As in so many other countries in the world, turbulent skies lie ahead for India’s economy as a result of the widespread upheaval COVID-19 is leaving in its wake. The business environment in India ahead of the global crisis was already on the shaky side.
The COVID-19 pandemic is continuing to paralyze the economy, and the appliances and electronics industry is finding itself in a precarious position. The industry witnessed a complete loss of sales lost in the three-month period of March–May. AC sales, which usually account for 60–70 percent during the period, went up in smoke. Other heavy appliances, including refrigerators and washing machines, are following suit.
Consumer optimism is declining as the crisis has progressed. As restrictions begin to lift, consumers continue to be worried about personal and family safety. They expect to continue cutting back on spending across most categories, except for some household essentials and at-home entertainment, and plan to shop more online for most categories. Most consumers believe that the impact of COVID-19 on their routines and finances will last for more than two months.
With the partial lifting of the lockdown, manufacturers are struggling to recommence production. Guidelines on social distancing, with additional expense of transport, sanitation, and insurance, are adding to the manufacturing woes. Peculiar challenges arising on the back of COVID are piled up inventory, stocked up retail channel, shortage of labor, increase in component and panel import prices, decreasing value of Indian rupee against the USD dollar, and a volatile supply chain, among many others.
Retailers are opening stores for shorter working hours, and on alternate days in some cities. The retail sector, already on minimal margins, is at a loss on how to meet costs in the face of negligible footfall. On the contrary, the e-commerce sector is seeing a spike in sales even in the heavy appliances category. The disruption has caused retailers to adopt the hyperlocal online-to-offline business model.
The servicing sector is biding its time for the situation to normalize and the COVID curve to flatten soon. It has been one of the hardest-hit industries. With product installations making up 50 percent of the revenue flow for the service provider sector, this course is projected to dwindle radically in the post-COVID world. The extensive lockdown period has resulted in a fearful psychosis of the consumer mass against any outsider.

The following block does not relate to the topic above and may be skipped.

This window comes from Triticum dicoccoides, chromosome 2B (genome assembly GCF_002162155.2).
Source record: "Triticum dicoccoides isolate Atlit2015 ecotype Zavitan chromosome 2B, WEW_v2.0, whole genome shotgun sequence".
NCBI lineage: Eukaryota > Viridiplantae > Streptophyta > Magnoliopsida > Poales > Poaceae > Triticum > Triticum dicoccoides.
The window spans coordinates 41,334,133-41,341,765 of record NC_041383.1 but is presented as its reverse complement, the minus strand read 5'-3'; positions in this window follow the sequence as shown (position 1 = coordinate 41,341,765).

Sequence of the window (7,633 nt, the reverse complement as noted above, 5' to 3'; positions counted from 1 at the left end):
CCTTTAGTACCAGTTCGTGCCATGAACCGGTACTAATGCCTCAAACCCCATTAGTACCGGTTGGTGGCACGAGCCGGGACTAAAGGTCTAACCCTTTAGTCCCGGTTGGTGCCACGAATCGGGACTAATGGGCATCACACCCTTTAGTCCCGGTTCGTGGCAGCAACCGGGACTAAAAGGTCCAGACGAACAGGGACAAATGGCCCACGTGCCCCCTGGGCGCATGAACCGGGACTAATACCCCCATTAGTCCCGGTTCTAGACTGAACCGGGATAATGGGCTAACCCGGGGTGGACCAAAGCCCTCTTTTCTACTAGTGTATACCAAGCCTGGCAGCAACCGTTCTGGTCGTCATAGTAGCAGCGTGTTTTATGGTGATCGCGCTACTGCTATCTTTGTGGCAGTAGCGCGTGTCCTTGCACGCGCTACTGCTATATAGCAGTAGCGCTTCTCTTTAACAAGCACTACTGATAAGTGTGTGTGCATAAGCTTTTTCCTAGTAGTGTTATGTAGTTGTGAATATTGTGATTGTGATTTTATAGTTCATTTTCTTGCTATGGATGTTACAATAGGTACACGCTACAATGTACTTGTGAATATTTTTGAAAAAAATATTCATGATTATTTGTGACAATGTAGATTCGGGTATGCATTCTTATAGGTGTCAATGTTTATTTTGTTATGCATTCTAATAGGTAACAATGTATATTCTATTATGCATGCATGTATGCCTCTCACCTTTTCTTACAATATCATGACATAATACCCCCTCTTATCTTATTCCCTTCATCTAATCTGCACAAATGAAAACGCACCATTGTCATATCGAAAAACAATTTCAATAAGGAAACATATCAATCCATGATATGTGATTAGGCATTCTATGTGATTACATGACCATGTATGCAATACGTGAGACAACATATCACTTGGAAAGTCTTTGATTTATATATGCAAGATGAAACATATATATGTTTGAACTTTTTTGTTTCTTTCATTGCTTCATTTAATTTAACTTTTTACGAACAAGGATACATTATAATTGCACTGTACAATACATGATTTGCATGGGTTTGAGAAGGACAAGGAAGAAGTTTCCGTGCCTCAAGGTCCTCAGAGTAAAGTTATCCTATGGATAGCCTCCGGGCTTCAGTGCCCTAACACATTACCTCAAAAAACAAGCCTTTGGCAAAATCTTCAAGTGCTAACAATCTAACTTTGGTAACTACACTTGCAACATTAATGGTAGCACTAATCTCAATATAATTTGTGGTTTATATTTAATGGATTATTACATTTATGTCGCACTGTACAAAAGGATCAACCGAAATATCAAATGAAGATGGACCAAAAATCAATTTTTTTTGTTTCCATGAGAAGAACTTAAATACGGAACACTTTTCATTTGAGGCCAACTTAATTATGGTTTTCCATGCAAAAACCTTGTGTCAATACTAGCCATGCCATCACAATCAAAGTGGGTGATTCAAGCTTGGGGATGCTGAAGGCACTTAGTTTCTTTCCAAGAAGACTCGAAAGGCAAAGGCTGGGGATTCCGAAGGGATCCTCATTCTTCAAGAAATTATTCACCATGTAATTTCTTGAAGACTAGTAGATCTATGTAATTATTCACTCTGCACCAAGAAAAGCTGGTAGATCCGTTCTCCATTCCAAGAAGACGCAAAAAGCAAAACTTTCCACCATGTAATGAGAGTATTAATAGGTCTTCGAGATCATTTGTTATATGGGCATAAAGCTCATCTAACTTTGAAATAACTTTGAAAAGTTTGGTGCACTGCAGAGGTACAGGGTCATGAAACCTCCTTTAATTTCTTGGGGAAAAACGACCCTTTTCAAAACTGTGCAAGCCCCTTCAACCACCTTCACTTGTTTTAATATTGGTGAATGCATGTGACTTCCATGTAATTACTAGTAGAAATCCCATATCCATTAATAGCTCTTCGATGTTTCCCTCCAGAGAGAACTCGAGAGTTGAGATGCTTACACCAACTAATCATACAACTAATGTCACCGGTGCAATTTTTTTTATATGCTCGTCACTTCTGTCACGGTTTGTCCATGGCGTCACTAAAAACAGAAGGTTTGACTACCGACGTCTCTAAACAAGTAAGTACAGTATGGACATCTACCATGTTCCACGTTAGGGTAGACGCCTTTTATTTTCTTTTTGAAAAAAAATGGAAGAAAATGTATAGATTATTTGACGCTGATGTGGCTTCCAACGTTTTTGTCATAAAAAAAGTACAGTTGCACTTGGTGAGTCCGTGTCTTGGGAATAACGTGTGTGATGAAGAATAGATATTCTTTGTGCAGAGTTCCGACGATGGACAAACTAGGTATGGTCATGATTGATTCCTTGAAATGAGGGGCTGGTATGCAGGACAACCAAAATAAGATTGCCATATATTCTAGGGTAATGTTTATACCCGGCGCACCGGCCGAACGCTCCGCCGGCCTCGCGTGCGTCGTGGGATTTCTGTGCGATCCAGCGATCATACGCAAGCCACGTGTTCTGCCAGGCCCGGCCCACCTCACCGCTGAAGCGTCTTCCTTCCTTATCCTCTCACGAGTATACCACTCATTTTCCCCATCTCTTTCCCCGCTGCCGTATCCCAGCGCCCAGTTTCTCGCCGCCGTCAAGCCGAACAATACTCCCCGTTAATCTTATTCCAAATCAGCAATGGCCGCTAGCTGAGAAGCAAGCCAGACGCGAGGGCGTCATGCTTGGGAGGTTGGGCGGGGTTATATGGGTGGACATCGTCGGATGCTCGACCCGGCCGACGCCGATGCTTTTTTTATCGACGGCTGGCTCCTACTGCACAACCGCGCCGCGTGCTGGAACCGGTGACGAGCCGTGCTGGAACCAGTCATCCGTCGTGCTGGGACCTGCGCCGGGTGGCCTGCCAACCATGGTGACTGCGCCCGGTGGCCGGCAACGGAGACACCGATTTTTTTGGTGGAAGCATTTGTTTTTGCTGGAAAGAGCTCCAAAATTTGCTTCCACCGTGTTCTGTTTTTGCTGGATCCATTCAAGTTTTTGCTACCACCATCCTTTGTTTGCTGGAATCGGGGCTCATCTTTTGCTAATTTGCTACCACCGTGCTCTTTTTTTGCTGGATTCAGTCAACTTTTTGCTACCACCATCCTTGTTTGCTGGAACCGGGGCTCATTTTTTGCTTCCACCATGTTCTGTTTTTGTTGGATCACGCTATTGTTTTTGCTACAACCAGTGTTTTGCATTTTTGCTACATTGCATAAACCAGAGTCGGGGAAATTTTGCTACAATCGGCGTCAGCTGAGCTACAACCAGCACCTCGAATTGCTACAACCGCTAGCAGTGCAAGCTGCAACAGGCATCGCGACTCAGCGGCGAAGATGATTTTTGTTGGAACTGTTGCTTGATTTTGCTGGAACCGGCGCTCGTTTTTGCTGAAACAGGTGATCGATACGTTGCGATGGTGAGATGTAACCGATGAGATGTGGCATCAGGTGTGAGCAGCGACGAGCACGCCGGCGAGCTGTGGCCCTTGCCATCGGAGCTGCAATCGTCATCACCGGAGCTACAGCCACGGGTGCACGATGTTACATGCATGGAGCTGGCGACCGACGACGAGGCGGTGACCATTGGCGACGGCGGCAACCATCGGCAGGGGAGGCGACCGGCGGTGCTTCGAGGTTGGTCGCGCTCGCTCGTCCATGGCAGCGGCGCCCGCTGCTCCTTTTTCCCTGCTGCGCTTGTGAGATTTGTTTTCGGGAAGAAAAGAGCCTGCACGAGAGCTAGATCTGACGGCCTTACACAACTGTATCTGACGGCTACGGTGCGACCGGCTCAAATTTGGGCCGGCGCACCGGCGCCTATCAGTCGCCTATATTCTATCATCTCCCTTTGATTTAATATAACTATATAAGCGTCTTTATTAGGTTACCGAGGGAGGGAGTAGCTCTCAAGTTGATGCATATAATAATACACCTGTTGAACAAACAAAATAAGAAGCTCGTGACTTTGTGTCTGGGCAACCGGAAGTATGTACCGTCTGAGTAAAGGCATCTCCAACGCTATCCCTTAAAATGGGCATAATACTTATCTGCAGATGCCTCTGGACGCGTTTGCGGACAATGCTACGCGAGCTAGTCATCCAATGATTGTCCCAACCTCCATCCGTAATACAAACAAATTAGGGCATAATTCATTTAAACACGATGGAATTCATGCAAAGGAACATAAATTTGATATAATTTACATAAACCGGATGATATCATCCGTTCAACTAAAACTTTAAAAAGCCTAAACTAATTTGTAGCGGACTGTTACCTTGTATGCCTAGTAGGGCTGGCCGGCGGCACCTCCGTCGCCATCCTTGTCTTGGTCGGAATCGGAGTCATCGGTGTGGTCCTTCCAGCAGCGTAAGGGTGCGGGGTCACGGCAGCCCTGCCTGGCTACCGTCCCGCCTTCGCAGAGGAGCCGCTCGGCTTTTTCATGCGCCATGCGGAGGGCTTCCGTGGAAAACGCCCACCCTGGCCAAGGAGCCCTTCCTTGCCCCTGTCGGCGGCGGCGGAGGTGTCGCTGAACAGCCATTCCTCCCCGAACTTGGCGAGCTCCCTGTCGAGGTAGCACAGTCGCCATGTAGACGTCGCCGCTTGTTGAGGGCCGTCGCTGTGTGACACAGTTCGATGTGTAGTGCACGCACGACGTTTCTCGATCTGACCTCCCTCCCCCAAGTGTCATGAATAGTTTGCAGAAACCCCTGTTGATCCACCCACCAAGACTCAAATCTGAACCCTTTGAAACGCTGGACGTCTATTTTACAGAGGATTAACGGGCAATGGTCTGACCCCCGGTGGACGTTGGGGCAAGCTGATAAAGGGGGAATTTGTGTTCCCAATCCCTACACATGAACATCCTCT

The rapid technology adoption is ushering innovations in the servicing and repairs industry like video-led remote diagnostics. Some companies are using popular e-communication channels like WhatsApp to provide remote diagnostic techniques to help consumers repair their appliances and electronics products.
Supply disruptions from China, where many manufacturing facilities stood idle for weeks, have caused issues for import-reliant industries like consumer durables and electronic manufacturing. Although Chinese plants are largely up and running, supply chain problems could continue, should a second spike in COVID-19 cases occur. Chinese vendors have raised the prices of a few components by more than 2 percent, which has led the prices of TV panels to jump by more than 15 percent.
The US-China Trade War and the ongoing pandemic crisis are accelerating a shift in global manufacturing out of China. This is further leading the Indian government and India Inc to collectively derive a potential crisis outcome and create ample opportunities for Make in India for tackling the challenges posed by China to the electronics manufacturing landscape.
The Ministry of Electronics and Information Technology (MeitY) recently notified three major schemes to promote electronics industry in India. The three schemes, namely, Production Linked Incentive (PLI) Scheme, Electronics Manufacturing Clusters (EMC) 2.0, and Scheme for Promotion of Manufacturing of Electronics Components and Semiconductors (SPECS) are aimed at boosting the electronics manufacturing in India by further expanding it and increasing domestic value addition.
India is planning to step up its investment pitch to global companies that are likely to de-risk their businesses by setting up alternate supply chains in the coming years. Invest India, which is an investment facilitation joint venture between the Department of Promotion of Industry and Internal Trade (DPIIT) and India Inc, has shortlisted around 1000 global companies to which individual investment pitches will be made.
Most of these global companies have their corporate headquarters in the US, Japan, Germany, Taiwan, France as well as the Middle East, and operate in 10 sectors including electronics systems design and manufacturing. Hence, the disruption of supply lines is being seen as a strong catalyst for these global companies to de-risk their businesses in the coming months and years.
All this means that 2020 results will be poor, with unprecedented revenue and profitability declines more severe than in previous recessions. While a gradual recovery beginning in the second half of calendar 2020 is expected, there will not be a meaningful recovery in credit measures until the back half of calendar 2021 at the earliest for many companies.
Moving forward, as the extent and duration of the economic impact of the COVID-19 pandemic remains uncertain, some relief is expected from the pent-up demand, replacement buying, and servicing backlog. From the manufacturing angle, only time will tell if any of the initiatives as MeitY’s PLI, SPECS, EMC 2.0, government’s quest to woo foreign companies into India from China, or the recently announced Rs 20-trillion economic package will be able to bail out the industry.-TVJ Bureau